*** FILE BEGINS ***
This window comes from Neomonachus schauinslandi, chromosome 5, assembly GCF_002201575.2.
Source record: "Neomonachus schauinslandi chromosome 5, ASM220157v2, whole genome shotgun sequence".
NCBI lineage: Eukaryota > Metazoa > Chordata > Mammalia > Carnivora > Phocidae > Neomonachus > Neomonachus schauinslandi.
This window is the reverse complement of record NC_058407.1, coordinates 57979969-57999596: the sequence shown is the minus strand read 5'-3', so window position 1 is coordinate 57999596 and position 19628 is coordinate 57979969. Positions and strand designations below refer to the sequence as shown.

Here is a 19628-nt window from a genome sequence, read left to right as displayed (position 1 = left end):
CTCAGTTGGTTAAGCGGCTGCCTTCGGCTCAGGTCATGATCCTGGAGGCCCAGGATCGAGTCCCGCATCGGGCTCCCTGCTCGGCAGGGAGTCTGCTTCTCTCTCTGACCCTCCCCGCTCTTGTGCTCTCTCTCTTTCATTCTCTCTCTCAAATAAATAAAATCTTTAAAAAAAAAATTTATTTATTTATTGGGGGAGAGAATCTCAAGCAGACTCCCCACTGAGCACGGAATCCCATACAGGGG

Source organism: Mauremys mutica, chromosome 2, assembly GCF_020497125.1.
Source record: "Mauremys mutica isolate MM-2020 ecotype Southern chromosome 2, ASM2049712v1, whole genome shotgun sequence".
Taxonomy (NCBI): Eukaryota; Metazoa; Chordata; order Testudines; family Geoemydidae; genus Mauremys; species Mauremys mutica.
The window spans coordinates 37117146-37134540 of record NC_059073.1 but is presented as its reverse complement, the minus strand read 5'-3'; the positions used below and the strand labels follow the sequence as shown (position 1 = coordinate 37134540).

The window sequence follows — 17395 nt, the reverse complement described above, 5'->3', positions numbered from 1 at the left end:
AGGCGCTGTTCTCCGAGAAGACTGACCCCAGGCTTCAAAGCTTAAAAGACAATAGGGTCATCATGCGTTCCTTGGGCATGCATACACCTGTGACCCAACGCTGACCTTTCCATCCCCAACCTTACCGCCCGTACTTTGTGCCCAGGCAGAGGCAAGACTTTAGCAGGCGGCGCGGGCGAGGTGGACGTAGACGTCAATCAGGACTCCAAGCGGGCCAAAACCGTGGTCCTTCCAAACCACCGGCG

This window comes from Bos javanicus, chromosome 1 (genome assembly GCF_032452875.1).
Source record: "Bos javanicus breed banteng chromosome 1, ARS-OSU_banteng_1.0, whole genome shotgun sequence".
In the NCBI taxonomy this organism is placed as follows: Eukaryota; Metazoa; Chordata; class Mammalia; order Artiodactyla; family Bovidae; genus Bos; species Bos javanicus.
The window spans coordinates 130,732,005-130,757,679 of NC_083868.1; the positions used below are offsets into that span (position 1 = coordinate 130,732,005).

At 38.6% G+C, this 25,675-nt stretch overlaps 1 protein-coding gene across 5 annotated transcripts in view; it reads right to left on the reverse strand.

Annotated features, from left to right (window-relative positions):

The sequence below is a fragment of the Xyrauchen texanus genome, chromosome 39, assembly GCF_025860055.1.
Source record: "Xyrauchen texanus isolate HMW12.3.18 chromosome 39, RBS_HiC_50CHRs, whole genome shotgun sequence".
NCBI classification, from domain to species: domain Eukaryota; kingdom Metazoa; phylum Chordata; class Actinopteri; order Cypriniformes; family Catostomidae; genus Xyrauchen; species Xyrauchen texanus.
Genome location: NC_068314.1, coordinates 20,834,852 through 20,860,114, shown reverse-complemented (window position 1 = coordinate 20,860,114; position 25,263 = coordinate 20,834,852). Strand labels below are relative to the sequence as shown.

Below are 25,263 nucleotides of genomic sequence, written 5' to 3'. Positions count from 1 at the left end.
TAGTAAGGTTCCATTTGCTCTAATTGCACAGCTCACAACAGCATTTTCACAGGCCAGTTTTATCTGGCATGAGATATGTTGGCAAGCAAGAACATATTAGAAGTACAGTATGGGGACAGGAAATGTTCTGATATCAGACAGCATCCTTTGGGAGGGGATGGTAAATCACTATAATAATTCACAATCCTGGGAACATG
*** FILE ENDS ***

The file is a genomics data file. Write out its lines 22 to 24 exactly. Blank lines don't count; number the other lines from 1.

Genome location: NC_068314.1, coordinates 20,834,852 through 20,860,114, shown reverse-complemented (window position 1 = coordinate 20,860,114; position 25,263 = coordinate 20,834,852). Strand labels below are relative to the sequence as shown.

Below are 25,263 nucleotides of genomic sequence, written 5' to 3'. Positions count from 1 at the left end.
TAGTAAGGTTCCATTTGCTCTAATTGCACAGCTCACAACAGCATTTTCACAGGCCAGTTTTATCTGGCATGAGATATGTTGGCAAGCAAGAACATATTAGAAGTACAGTATGGGGACAGGAAATGTTCTGATATCAGACAGCATCCTTTGGGAGGGGATGGTAAATCACTATAATAATTCACAATCCTGGGAACATG